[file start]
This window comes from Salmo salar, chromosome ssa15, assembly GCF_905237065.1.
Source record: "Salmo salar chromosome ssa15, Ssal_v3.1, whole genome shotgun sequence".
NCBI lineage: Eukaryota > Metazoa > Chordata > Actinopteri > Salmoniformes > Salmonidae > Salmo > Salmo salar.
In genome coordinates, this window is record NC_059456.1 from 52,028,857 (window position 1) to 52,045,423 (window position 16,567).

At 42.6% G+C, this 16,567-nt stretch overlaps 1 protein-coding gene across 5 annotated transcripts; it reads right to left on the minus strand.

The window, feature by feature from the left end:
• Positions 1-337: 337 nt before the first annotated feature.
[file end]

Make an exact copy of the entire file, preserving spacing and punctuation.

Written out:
This window comes from Salmo salar, chromosome ssa15, assembly GCF_905237065.1.
Source record: "Salmo salar chromosome ssa15, Ssal_v3.1, whole genome shotgun sequence".
NCBI lineage: Eukaryota > Metazoa > Chordata > Actinopteri > Salmoniformes > Salmonidae > Salmo > Salmo salar.
In genome coordinates, this window is record NC_059456.1 from 52,028,857 (window position 1) to 52,045,423 (window position 16,567).

At 42.6% G+C, this 16,567-nt stretch overlaps 1 protein-coding gene across 5 annotated transcripts; it reads right to left on the minus strand.

The window, feature by feature from the left end:
• Positions 1-337: 337 nt before the first annotated feature.